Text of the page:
Reference was likewise made to the Administrative Procedure Act to determine the plaintiffs' standing to obtain review. Their right to review was based on the Act's provision that "[a] person suffering legal wrong or * * * aggrieved by agency action within the meaning of a relevant statute, is entitled to judicial review thereof." 5 U.S.C. § 702. Two of the plaintiffs (the Citizens Committee and the Sierra Club) made no claim that the proposed Expressway or the issuance of the dredge and fill permit threatened any direct personal or economic harm to them. Instead they asserted the interest of the public in the natural resources, scenic beauty and historical value of the area immediately threatened with drastic alteration, claiming that they were "aggrieved" when the Corps acted adversely to the public interest. They are, as the federal defendants observe, serving as "private Attorney Generals" to protect the public interest. See Associated Industries of State of New York v. Ickes, 134 F.2d 694, 704 (2d Cir. 1943).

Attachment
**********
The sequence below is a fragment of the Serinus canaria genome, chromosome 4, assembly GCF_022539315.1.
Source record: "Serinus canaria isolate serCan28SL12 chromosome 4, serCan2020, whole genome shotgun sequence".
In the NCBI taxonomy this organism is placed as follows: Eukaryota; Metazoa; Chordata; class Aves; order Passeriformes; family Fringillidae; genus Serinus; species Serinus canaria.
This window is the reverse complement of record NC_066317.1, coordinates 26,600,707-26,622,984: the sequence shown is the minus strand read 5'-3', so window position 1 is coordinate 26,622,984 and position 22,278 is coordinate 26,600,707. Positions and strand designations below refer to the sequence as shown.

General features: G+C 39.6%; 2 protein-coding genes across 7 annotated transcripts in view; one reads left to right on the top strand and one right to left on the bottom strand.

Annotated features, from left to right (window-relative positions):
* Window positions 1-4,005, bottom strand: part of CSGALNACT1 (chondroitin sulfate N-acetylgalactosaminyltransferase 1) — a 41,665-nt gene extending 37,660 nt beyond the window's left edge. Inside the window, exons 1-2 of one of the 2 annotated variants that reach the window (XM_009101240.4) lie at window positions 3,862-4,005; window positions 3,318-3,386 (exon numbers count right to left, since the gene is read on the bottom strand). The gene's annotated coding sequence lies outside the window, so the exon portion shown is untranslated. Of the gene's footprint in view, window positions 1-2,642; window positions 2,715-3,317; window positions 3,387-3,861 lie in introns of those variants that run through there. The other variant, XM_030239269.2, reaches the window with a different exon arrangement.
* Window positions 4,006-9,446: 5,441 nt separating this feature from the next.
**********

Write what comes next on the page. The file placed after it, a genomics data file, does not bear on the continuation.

Allowance of standing to private attorneys general in "public actions" challenging administrative activity is by no means a new or unusual concept. See Associated Industries v. Ickes, supra; Office of Communication of United Church of Christ v. F.C.C., 123 U.S. App.D.C. 328, 359 F.2d 994 (1966); Reade v. Ewing, 205 F.2d 630 (2d Cir. 1953); cf. Scripps-Howard Radio, Inc. v. F.C.C., 316 U.S. 4, 62 S.Ct. 875, 86 L.Ed. 1229 (1942); F.C.C. v. Sanders Brothers Radio Station, 309 U.S. 470, 60 S.Ct. 693, 84 L.Ed. 869, 1037 (1940). It is significant that standing in such cases has derived from judicial interpretation of the statutory term "aggrieved" as descriptive of persons entitled to review. Thus under the Federal Communications Act, where agency action assertedly contravened the public interest, private litigants were held to be "persons aggrieved" with standing "only as representatives of the public interest." Scripps-Howard Radio, Inc. v. F.C.C., supra, 316 U.S. at 14, 62 S.Ct. at 882; L. Jaffe, Judicial Control of Administrative Action, 499 (1965).